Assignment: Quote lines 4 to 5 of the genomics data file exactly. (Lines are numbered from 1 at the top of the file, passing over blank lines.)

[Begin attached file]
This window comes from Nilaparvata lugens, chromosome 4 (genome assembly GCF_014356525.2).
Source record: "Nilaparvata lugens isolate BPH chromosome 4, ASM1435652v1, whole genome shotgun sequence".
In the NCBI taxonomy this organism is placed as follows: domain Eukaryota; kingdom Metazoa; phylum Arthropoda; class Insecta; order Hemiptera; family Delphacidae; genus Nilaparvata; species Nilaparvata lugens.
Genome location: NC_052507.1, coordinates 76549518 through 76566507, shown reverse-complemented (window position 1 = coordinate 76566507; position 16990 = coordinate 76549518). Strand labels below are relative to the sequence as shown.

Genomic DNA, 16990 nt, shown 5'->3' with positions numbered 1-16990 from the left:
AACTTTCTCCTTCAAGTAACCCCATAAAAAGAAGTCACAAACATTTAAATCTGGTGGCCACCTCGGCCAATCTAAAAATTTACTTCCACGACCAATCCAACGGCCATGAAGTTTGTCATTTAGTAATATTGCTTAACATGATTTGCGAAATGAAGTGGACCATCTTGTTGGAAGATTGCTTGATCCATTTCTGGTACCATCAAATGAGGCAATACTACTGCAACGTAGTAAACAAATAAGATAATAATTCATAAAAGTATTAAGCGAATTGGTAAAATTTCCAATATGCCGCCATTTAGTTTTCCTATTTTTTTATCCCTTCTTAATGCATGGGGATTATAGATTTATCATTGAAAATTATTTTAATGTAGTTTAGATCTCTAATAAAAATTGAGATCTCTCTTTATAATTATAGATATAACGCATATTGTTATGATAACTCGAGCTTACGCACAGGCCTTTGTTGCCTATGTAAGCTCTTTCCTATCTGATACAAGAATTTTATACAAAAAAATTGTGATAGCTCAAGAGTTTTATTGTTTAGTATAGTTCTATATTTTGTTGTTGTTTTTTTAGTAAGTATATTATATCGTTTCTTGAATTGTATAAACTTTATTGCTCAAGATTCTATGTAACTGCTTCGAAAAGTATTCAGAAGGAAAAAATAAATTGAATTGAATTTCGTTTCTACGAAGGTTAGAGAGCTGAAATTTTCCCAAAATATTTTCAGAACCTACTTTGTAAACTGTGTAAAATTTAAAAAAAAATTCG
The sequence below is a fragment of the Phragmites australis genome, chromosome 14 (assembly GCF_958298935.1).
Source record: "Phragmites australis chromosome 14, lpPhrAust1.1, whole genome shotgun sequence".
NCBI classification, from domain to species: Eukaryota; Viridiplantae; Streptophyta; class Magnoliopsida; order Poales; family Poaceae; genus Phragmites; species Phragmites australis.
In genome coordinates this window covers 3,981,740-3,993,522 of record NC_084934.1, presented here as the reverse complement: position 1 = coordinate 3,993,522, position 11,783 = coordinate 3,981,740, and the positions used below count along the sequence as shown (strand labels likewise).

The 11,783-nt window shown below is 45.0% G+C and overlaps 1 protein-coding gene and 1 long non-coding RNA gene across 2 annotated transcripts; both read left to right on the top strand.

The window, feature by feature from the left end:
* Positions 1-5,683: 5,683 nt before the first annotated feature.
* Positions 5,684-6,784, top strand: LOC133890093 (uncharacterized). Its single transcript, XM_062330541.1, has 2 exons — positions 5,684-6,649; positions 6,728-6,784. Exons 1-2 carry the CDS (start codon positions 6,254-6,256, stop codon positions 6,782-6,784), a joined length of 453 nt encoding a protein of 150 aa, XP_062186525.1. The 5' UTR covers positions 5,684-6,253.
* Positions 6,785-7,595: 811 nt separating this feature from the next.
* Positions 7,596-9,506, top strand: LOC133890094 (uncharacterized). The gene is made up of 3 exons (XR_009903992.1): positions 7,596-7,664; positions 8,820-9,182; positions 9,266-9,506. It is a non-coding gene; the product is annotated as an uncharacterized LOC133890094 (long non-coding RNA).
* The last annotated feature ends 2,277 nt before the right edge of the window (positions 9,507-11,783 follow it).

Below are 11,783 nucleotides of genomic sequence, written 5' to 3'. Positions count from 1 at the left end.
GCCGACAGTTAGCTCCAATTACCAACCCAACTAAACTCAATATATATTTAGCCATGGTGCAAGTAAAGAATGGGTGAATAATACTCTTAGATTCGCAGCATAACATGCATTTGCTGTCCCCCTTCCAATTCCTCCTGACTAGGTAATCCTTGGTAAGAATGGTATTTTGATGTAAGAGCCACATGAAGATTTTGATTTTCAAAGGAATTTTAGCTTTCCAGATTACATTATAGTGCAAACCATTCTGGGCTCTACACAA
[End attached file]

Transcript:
Genome location: NC_052507.1, coordinates 76549518 through 76566507, shown reverse-complemented (window position 1 = coordinate 76566507; position 16990 = coordinate 76549518). Strand labels below are relative to the sequence as shown.

Genomic DNA, 16990 nt, shown 5'->3' with positions numbered 1-16990 from the left: